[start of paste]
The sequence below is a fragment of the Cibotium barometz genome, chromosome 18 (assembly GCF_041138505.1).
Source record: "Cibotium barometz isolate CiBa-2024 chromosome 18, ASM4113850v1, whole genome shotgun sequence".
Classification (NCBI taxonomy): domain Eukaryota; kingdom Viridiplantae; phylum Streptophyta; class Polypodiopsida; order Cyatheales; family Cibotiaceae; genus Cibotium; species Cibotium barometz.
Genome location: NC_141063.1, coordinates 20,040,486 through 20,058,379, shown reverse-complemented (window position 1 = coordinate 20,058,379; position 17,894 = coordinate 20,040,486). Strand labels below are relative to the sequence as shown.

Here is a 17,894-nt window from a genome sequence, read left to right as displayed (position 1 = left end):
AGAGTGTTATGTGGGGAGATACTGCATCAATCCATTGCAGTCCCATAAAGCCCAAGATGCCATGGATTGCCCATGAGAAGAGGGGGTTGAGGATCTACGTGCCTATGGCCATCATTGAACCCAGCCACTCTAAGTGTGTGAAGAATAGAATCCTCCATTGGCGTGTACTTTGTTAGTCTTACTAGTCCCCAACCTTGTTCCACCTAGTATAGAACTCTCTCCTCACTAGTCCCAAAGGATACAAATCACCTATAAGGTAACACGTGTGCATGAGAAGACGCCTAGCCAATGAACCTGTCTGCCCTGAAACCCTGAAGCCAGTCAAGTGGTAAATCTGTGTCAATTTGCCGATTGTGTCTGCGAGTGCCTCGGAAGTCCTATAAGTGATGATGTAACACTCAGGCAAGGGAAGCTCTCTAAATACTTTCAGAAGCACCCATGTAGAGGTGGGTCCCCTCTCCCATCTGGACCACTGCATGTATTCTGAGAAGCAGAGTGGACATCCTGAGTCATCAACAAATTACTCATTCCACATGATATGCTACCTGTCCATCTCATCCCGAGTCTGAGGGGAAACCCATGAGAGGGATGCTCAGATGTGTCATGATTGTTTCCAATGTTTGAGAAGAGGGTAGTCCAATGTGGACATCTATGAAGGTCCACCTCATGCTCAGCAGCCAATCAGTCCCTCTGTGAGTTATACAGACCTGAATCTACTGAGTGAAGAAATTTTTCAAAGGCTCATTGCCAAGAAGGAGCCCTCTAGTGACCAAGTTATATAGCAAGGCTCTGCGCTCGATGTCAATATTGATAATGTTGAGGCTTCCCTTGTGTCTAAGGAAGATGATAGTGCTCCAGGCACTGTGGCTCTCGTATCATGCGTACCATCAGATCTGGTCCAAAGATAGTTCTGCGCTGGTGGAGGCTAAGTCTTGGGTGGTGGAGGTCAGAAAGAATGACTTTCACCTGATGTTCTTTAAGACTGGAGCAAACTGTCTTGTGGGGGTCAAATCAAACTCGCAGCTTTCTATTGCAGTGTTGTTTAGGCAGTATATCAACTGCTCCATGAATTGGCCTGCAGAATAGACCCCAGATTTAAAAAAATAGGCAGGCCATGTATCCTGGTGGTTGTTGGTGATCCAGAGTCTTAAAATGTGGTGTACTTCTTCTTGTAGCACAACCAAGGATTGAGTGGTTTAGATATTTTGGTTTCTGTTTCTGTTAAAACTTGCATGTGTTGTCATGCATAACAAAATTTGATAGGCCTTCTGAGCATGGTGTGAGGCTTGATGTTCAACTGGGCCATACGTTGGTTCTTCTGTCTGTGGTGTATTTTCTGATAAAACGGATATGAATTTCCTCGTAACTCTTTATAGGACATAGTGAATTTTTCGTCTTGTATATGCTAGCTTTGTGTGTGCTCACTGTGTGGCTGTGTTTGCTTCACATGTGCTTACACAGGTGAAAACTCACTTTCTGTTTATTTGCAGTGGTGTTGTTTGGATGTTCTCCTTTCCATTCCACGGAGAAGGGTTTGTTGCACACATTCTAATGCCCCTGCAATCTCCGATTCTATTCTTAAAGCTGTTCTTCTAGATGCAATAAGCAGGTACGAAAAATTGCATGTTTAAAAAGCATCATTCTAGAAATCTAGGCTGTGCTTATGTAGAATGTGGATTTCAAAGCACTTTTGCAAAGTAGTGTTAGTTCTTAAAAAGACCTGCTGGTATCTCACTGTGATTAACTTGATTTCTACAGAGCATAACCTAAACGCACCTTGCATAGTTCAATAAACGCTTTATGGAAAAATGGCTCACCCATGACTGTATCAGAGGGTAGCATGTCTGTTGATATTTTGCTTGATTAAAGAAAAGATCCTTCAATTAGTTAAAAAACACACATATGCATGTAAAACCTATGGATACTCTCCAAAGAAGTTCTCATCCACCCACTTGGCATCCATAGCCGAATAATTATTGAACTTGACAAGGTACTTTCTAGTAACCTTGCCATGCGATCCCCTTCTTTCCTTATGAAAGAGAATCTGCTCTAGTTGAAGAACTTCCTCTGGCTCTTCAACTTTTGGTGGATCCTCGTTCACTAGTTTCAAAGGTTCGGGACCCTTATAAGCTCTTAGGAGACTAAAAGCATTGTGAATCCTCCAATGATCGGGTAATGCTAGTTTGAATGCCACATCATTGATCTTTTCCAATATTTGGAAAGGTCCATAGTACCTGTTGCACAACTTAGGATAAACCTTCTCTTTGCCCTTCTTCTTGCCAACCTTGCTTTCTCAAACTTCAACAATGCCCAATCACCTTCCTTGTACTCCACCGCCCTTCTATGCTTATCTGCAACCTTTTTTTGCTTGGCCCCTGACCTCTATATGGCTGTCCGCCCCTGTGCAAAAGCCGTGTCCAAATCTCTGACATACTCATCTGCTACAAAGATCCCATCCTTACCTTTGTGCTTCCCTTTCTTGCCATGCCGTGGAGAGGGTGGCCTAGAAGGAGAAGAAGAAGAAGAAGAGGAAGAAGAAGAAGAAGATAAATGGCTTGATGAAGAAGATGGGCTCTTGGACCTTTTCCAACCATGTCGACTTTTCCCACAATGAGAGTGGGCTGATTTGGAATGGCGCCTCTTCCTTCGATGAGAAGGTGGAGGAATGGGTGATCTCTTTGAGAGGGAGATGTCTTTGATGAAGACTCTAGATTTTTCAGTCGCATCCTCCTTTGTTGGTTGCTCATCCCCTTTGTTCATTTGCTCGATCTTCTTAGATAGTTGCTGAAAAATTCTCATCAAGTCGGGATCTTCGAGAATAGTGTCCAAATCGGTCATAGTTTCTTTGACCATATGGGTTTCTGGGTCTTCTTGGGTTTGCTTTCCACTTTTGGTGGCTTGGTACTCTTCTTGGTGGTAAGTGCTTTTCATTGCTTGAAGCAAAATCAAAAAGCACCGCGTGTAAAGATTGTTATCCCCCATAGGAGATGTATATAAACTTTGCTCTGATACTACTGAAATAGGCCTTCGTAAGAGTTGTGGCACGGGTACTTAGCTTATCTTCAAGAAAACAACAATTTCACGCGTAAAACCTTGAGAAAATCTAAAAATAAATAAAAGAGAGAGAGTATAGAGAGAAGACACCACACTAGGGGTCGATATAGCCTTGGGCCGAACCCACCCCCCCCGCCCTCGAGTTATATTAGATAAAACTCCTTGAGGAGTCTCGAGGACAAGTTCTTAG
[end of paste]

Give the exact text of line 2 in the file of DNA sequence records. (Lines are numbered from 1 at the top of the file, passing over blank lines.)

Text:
Source record: "Cibotium barometz isolate CiBa-2024 chromosome 18, ASM4113850v1, whole genome shotgun sequence".